“The center of gravity had shifted from the Bay Area up to Seattle,” he said. “So it was kind of a recognition of something that had already happened.”

Prior to the move, Hindawi consulted with technology leaders in the Seattle area, and weighed locations on both sides of Lake Washington before settling on Carillon Point. He’s connected with Seattle tech luminaries like Smartsheet CEO Mark Mader and Madrona Venture Group’s Matt McIlwain. He also chatted with Gov. Jay Inslee, walking away impressed with what he described as more competent and balanced political leadership than what he encountered in California.

No incentives were provided as part of Tanium’s headquarters move, and Hindawi said he didn’t ask for any.

A mass exodus

The company is retaining its high rise office space on the waterfront in Emeryville, Calif., at least for now. However, Hindawi said it’s likely they will sublet a portion of the 65,000-square-foot space.

Tanium implemented a work-from-anywhere policy earlier this year, including the ability for employees to retain their pay no matter the geography they chose. That sparked what Hindawi called a “mass exodus from the Bay Area.”

Since June, 99 Tanium employees have left the Bay Area, or roughly 20% of its California workforce, choosing new locations such as Denver, St. Louis and Austin.

“We applaud that because they tend to be, and we’ve actually looked at this, a lot happier,” he said. The company now employs 167 people in the Bay Area, and 1,500 worldwide.

Tanium occupies three floors at its headquarters building near Oakland. The company is assessing if it needs that much space as workers leave the Bay Area. (Tanium Photo)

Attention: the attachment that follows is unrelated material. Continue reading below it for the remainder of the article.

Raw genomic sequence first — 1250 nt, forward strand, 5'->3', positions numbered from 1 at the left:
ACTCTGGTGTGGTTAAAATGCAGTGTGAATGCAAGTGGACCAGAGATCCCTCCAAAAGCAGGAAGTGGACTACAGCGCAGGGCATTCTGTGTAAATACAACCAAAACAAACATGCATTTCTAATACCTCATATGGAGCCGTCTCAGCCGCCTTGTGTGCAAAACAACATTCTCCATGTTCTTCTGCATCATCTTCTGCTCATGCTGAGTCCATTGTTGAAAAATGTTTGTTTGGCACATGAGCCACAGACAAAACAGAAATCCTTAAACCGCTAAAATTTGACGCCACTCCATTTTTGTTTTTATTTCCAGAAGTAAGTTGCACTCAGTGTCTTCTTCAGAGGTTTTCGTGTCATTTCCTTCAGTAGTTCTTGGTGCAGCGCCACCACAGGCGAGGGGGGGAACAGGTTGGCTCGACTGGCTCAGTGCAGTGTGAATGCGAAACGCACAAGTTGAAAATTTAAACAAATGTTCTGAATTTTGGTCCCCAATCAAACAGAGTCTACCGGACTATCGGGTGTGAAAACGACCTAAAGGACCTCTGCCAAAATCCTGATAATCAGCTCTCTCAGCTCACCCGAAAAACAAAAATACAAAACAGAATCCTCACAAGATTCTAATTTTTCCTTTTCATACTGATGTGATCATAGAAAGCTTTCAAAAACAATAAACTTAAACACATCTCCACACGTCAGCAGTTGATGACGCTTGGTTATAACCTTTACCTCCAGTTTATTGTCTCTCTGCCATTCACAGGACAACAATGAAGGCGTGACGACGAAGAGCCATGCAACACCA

The fleeing of the Bay Area is playing out beyond Tanium, with tech executives like Dropbox CEO Drew Houston and Splunk CEO Douglas Merritt also departing. Thousands of Silicon Valley employees are following suit, recreating their lives during the pandemic.

Residential vacancy rates have more than doubled in San Francisco since last year, according to The San Francisco Chronicle. An August report from Zillow described a San Francisco exodus with rents and home prices falling and housing inventory rising, a trend not seen in Seattle. In fact, a recent report by KUOW found that Seattle continues to attract newcomers at a rapid clip, with nearly a quarter of new residents tracked by United Van Lines hailing from California.

A Zillow graphic shows rising housing inventory levels in San Francisco.

A strong pool of engineering talent

With the Tanium headquarters shifting to the Seattle area, Hindawi anticipates a few more members of its team will pick the Pacific Northwest. But he’s quick to note that the success of a “remote first” company will be judged on whether employees can find success no matter the location they choose.

“We actually have to run a company where things like promotions and recognition are based on productivity and commitment, not on proximity,” he said. “So I’m OK with people not choosing Seattle. Some people won’t like the rain. Some people want to be closer to their family. Some people want a lower cost of living and that’s great. I’m actually agnostic to that. And so my answer would be, I don’t know that Seattle is perfect for everybody at Tanium. In fact, I’m pretty sure it’s not. And that’s OK, because I’m not going to force people to move here either.”

Still, Hindawi sees an opportunity to mine for engineering talent in Seattle, a region that he says is unrivaled when it comes enterprise software expertise.

“I actually don’t think there’s any stronger pool of engineering talent globally than there is here,” Hindawi said. “So, yeah, absolutely I expect that we’re going to be hiring a good number of engineers and relatively quickly.”